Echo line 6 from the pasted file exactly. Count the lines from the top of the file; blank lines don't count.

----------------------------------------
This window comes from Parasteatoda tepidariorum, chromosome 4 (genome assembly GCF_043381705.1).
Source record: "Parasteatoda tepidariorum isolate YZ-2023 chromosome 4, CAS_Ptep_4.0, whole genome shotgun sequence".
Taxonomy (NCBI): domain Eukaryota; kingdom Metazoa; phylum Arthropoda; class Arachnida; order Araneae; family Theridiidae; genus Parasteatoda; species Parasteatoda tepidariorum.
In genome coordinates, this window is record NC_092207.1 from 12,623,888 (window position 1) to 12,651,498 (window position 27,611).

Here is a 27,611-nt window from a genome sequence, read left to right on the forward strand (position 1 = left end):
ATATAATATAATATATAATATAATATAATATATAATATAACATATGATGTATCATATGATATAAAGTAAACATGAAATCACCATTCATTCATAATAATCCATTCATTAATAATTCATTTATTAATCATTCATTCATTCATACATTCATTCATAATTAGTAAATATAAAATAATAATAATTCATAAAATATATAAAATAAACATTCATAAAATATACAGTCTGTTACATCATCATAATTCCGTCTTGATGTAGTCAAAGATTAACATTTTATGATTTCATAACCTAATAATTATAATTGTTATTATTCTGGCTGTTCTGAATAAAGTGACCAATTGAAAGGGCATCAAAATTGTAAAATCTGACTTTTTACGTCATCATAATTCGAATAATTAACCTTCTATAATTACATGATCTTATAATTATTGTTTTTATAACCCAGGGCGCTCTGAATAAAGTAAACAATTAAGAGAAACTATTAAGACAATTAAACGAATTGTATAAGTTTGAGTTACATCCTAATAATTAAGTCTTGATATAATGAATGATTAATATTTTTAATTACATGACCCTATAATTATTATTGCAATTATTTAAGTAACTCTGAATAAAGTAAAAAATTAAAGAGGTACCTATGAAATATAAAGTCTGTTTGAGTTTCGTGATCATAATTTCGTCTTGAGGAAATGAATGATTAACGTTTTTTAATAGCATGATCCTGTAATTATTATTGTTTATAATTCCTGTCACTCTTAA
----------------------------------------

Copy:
ATATAATATAATATATAATATAATATAATATATAATATAACATATGATGTATCATATGATATAAAGTAAACATGAAATCACCATTCATTCATAATAATCCATTCATTAATAATTCATTTATTAATCATTCATTCATTCATACATTCATTCATAATTAGTAAATATAAAATAATAATAATTCATAAAATATATAAAATAAACATTCATAAAATATACAGTCTGTTACATCATCATAATTCCGTCTTGATGTAGTCAAAGATTAACATTTTATGATTTCATAACCTAATAATTATAATTGTTATTATTCTGGCTGTTCTGAATAAAGTGACCAATTGAAAGGGCATCAAAATTGTAAAATCTGACTTTTTACGTCATCATAATTCGAATAATTAACCTTCTATAATTACATGATCTTATAATTATTGTTTTTATAACCCAGGGCGCTCTGAATAAAGTAAACAATTAAGAGAAACTATTAAGACAATTAAACGAATTGTATAAGTTTGAGTTACATCCTAATAATTAAGTCTTGATATAATGAATGATTAATATTTTTAATTACATGACCCTATAATTATTATTGCAATTATTTAAGTAACTCTGAATAAAGTAAAAAATTAAAGAGGTACCTATGAAATATAAAGTCTGTTTGAGTTTCGTGATCATAATTTCGTCTTGAGGAAATGAATGATTAACGTTTTTTAATAGCATGATCCTGTAATTATTATTGTTTATAATTCCTGTCACTCTTAA